Wednesday

07 January 2015

“Blessed be the God and Father of our Lord Jesus Christ, the Father of mercies and the God of all consolation.” (v. 3)

Psalm: Psalm 149 


Background

The opening thanksgiving of 2 Corinthians (verses 3-7) presents Paul's wonderful celebration of the comfort - or "consolation" - that comes from God to those who follow Jesus and who share in the Spirit. Paul's expectation throughout his letters is that following Jesus will involve suffering, and here he points to one way in which God works through trials. When we experience God's comfort in times of difficulty, then we find that we can comfort others going through similar experiences.

In the second part of the passage (verses 8-12), Paul explains to the Corinthians readers that he and his colleagues had experienced such affliction themselves. His teaching, then, is not simply theoretical but practical and experiential. For Paul, the experience of a severe trial that almost killed him led him and his colleagues to rely on God rather than themselves. Scholars dispute what exactly Paul was referring to during his time in Asia (a province within Asia Minor), with some suggesting that he was imprisoned. Whatever happened, Paul stresses that it was certainly a 'deadly peril' (v. 10).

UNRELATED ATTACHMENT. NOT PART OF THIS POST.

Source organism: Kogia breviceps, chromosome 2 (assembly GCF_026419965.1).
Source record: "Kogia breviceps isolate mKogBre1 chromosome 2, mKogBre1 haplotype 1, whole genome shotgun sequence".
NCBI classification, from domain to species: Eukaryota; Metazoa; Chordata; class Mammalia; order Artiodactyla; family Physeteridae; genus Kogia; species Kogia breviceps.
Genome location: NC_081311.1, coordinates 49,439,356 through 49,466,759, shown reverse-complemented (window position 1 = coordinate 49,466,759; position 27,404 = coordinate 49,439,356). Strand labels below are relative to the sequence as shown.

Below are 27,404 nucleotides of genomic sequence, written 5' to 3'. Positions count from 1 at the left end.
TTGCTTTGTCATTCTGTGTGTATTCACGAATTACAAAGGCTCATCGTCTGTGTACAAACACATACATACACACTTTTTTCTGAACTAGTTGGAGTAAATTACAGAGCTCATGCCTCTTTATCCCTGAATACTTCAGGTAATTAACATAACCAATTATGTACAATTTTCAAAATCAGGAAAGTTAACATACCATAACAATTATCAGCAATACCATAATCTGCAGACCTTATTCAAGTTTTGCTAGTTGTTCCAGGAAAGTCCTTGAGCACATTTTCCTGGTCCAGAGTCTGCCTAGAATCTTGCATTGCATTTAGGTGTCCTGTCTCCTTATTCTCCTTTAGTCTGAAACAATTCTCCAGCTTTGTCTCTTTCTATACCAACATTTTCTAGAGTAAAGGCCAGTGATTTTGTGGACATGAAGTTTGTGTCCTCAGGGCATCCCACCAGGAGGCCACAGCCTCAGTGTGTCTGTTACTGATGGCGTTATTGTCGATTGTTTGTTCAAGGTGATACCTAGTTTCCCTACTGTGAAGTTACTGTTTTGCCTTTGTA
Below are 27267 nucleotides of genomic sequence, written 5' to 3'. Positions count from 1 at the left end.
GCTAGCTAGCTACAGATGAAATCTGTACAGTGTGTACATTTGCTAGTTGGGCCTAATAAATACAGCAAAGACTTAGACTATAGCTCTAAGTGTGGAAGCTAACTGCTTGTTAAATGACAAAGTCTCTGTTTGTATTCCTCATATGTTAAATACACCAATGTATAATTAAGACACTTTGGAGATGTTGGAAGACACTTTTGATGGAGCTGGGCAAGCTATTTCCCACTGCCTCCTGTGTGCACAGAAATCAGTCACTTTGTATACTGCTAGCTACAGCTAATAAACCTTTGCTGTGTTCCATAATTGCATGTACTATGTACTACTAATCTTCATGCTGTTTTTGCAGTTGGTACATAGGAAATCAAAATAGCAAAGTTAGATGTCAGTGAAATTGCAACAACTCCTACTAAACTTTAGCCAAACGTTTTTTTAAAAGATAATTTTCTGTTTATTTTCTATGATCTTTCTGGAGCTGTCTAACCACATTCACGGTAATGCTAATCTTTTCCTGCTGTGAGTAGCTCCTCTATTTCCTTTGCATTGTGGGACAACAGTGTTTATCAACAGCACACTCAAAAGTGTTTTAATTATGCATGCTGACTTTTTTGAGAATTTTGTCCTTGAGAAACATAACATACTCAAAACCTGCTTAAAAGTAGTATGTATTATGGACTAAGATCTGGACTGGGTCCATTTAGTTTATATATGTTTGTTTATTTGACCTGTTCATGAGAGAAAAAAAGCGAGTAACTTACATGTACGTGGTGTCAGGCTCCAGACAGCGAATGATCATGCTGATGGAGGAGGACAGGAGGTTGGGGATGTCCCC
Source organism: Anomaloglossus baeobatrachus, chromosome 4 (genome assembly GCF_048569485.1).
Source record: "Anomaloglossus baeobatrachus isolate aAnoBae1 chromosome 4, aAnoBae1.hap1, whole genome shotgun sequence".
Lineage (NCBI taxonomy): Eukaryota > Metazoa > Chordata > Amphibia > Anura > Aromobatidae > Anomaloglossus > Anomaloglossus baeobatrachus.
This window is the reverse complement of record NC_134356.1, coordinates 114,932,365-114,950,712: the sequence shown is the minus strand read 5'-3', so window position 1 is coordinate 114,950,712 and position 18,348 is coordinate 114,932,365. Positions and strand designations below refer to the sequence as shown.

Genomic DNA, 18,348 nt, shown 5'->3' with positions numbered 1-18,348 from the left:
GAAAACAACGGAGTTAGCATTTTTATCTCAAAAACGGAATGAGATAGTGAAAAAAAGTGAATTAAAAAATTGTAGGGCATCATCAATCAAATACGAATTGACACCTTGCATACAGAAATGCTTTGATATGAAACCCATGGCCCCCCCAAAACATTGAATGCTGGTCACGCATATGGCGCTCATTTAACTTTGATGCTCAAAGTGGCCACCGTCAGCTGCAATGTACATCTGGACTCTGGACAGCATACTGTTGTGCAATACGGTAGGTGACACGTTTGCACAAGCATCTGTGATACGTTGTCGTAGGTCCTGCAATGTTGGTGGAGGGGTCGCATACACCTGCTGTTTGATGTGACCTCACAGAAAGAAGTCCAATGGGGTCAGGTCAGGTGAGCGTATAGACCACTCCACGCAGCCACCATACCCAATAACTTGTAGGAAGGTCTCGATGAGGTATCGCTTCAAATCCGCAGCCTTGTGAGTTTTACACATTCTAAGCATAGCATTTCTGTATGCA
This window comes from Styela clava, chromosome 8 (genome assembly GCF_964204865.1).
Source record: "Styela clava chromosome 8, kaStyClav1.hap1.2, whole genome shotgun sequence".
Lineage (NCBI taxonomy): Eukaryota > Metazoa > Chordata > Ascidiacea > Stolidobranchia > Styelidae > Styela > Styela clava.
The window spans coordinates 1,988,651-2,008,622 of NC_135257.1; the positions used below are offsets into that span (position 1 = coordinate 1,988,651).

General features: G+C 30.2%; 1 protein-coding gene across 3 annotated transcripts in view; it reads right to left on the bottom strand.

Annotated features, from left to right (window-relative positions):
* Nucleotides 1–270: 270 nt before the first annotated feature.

Paul ends with emphasising that he had behaved with "frankness and godly sincerity" (v.12) to those he has taught. Paul had not tried to massage the truth into a form that would conceal its potential offence. He has not tried to change the message of the cross into a message about something else. Rather, Paul speaks openly about the grace of God. That, after all, is what he was called to do.


To Ponder

  • In what ways have you experienced the Spirit's comfort during times of suffering?
  • How have your experiences in life helped you to encourage others?
  • In what ways can we speak with "frankness and godly sincerity" today? 


Bible notes author: Ed Mackenzie

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